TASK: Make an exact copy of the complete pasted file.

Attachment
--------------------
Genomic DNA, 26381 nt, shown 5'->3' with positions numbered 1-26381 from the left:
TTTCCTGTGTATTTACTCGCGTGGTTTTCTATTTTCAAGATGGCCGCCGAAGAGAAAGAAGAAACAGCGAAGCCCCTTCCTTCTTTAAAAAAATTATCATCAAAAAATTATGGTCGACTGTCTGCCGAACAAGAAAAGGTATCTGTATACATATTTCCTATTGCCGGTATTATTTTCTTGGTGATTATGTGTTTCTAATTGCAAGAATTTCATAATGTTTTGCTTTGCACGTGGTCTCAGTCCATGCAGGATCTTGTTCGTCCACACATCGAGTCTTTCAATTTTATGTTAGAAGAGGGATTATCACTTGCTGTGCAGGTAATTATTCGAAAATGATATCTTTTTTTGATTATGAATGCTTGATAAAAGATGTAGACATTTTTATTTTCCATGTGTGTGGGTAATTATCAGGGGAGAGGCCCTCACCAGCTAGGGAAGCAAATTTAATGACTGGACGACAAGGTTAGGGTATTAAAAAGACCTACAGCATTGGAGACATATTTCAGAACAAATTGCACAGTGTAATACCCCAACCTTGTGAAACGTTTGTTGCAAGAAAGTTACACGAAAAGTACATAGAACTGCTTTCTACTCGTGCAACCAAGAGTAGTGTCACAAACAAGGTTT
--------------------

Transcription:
Genomic DNA, 26381 nt, shown 5'->3' with positions numbered 1-26381 from the left:
TTTCCTGTGTATTTACTCGCGTGGTTTTCTATTTTCAAGATGGCCGCCGAAGAGAAAGAAGAAACAGCGAAGCCCCTTCCTTCTTTAAAAAAATTATCATCAAAAAATTATGGTCGACTGTCTGCCGAACAAGAAAAGGTATCTGTATACATATTTCCTATTGCCGGTATTATTTTCTTGGTGATTATGTGTTTCTAATTGCAAGAATTTCATAATGTTTTGCTTTGCACGTGGTCTCAGTCCATGCAGGATCTTGTTCGTCCACACATCGAGTCTTTCAATTTTATGTTAGAAGAGGGATTATCACTTGCTGTGCAGGTAATTATTCGAAAATGATATCTTTTTTTGATTATGAATGCTTGATAAAAGATGTAGACATTTTTATTTTCCATGTGTGTGGGTAATTATCAGGGGAGAGGCCCTCACCAGCTAGGGAAGCAAATTTAATGACTGGACGACAAGGTTAGGGTATTAAAAAGACCTACAGCATTGGAGACATATTTCAGAACAAATTGCACAGTGTAATACCCCAACCTTGTGAAACGTTTGTTGCAAGAAAGTTACACGAAAAGTACATAGAACTGCTTTCTACTCGTGCAACCAAGAGTAGTGTCACAAACAAGGTTT